A Balancing Act: Agent Bridget Smith

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Bridget Smith. Photo courtesy of Bridget Smith.

Bridget Smith. Photo courtesy of Bridget Smith.

She’s done an experiment in microgravity for NASA. She runs for fitness, and for fun. She has a publishing podcast, Shipping and Handling, with fellow agent Jennifer Udden. All that, and contracts, too!

And yet, agent Bridget Smith is sure that there is no other career she’d be more suited for.

“Being a literary agent is a dream career for me, and I feel very lucky that I didn’t have to do much meandering before I got here,” said Smith. “I love finding great new writers, I love working with them, I love making other people love them too. I love being on their side.”

Of course, there is more to being an agent than championing clients. “Agenting also means spending most of your free time reading things that you won’t fall in love with, and then rereading things that you love madly until words lose all meaning. It means learning to be interested in the nitty-gritty of royalty statements, of contracts, of subrights.”

Being an agent means having to accept and find joy in the monotony.

“Every job has its boring paperwork to deal with, but the details of that paperwork are the most important part of being an agent. You can’t just deal with it. You have to care deeply about it. So while I love being an agent, that’s something to keep in mind when considering it as a career.”

One of the main reasons why Smith loves young adult literature in particular is its lack of boundaries.

“I love how few restrictions there are, genre-wise. There are always trends, of course, but because YA is an age and experience category rather than a genre, it doesn’t have the same long history of conversation and expectations that, say, science fiction does. There’s more room to play. So I’d love to see less trend-chasing and more ground-breaking.”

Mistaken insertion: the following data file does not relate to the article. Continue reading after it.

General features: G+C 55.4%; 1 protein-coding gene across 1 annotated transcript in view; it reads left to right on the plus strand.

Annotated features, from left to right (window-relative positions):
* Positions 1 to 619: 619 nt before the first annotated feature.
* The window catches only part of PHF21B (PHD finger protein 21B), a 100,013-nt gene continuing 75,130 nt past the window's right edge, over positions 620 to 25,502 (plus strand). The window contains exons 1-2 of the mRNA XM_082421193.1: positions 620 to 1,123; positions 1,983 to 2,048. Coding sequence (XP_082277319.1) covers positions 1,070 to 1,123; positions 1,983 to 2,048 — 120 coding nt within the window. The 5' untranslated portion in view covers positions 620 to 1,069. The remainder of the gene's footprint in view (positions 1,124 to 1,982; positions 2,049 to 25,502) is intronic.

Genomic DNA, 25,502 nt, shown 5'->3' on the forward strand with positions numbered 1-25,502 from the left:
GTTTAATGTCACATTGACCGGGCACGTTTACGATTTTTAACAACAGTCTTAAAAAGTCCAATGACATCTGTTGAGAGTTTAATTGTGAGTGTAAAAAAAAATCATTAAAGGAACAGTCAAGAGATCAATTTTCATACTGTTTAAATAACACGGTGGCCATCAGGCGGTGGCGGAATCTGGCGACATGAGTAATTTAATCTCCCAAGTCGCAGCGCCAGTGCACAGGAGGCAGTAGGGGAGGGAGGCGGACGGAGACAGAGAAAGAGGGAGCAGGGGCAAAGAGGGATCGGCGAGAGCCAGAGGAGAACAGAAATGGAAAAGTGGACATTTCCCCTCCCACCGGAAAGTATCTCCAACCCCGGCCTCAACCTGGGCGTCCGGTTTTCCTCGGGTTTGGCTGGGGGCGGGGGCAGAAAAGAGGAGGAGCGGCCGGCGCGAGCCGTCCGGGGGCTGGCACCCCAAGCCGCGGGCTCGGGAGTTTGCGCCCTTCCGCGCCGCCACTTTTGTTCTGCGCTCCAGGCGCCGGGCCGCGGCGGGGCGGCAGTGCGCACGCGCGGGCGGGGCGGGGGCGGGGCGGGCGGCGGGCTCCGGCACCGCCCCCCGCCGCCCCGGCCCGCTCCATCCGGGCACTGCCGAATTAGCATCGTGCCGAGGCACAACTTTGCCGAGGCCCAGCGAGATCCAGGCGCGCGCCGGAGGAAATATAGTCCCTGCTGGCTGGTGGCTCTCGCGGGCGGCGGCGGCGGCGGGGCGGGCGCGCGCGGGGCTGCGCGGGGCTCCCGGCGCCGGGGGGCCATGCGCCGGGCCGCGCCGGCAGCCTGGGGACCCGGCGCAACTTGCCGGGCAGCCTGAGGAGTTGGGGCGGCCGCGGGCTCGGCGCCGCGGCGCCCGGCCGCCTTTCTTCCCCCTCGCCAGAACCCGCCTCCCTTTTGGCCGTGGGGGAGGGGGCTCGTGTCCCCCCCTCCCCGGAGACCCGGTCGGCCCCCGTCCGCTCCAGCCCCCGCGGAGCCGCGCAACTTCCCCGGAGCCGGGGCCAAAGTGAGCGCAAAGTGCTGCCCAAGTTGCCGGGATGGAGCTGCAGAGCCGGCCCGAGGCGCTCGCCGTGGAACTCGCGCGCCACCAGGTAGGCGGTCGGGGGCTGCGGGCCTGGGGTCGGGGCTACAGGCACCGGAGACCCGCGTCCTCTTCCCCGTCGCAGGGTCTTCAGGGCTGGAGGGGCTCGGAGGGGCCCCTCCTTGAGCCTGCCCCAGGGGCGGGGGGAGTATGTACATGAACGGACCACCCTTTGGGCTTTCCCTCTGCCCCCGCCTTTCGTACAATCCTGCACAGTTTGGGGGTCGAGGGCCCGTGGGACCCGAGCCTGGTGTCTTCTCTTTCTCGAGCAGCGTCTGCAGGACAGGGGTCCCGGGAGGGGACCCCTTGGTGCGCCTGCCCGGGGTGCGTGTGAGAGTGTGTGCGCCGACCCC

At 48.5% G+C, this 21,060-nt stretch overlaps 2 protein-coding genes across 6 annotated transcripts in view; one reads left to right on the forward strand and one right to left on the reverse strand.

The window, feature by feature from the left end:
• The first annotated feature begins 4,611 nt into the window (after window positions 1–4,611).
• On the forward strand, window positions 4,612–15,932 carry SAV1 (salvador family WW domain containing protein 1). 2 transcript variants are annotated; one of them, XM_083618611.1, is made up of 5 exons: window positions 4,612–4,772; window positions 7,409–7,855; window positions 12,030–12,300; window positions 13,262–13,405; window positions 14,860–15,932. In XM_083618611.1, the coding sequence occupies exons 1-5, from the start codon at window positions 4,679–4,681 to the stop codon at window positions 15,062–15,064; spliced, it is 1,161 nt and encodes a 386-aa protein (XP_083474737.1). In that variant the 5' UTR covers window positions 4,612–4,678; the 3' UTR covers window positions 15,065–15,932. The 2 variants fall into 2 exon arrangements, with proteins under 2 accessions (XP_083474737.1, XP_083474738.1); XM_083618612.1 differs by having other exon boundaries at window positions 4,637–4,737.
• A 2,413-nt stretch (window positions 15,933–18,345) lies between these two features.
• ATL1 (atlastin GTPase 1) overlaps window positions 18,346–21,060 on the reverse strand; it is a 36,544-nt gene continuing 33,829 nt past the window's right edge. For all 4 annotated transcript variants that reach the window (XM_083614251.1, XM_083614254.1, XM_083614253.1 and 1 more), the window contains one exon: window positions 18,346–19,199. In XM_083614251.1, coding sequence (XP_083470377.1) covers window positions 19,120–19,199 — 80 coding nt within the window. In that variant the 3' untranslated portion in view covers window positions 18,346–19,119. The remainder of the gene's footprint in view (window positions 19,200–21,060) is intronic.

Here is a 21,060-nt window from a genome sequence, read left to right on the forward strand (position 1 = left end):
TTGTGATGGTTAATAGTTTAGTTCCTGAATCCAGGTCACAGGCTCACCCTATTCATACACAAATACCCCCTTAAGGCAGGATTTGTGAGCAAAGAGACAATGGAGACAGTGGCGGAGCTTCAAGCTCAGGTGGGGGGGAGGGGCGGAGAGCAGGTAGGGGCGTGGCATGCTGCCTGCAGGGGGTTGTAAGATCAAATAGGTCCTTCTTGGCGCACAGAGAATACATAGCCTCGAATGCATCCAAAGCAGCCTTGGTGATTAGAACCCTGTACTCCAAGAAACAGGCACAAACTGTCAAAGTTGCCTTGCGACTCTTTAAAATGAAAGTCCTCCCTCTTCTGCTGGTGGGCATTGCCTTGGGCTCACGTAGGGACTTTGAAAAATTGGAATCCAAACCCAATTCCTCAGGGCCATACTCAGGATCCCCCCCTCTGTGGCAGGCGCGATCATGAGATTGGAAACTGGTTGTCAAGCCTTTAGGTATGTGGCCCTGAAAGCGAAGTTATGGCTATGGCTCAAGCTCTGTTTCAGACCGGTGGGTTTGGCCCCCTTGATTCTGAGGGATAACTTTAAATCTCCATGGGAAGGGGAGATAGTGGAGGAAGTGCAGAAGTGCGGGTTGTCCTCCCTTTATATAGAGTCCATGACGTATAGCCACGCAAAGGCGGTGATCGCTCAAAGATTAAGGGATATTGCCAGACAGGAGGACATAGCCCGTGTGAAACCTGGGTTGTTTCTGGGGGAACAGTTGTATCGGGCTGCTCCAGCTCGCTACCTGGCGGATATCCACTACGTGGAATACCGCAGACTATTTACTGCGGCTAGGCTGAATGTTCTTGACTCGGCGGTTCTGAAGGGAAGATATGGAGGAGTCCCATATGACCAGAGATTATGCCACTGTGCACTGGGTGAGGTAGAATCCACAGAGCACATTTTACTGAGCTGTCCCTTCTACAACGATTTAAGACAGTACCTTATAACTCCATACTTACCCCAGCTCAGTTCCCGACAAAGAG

Another reason is her own teenage years.

“Like many of us book-folk, I didn’t have a particularly easy teenage experience, and books were my great solace,” admitted Smith. “Being a teenager is so intense and so isolating, and YA is all about capturing that feeling while also telling readers, ‘You are not alone. I feel what you feel. You are not alone.’

Smith was fortunate enough that her love for teen literature has been nurtured by her time in Dunham Literary. Founded in 2000 by Jennie Dunham, the agency’s reputation was built on picture and pop-up books. To Smith, it was the perfect place to find her roots.

“[Jennie] also represents a wide range of fiction and nonfiction for both adults and children. While her taste skews younger than mine, our interests are similar enough that it’s been a great fit for me right from the start, and she’s been a supportive mentor for me. One thing our list is lacking is a lot of YA, so we are both definitely looking for more!”

Smith has already started working on cultivating a YA list. Her first client, Emma Mills, will debut from Henry Holt in 2014, with the YA contemporary First & Down. Smith pitched it as “a funny, warm, and eminently lovable combination of Pride & Prejudice and Friday Night Lights with a narrator who leaps off the page. You’re going to want to watch this author – and you can, literally, on YouTube!”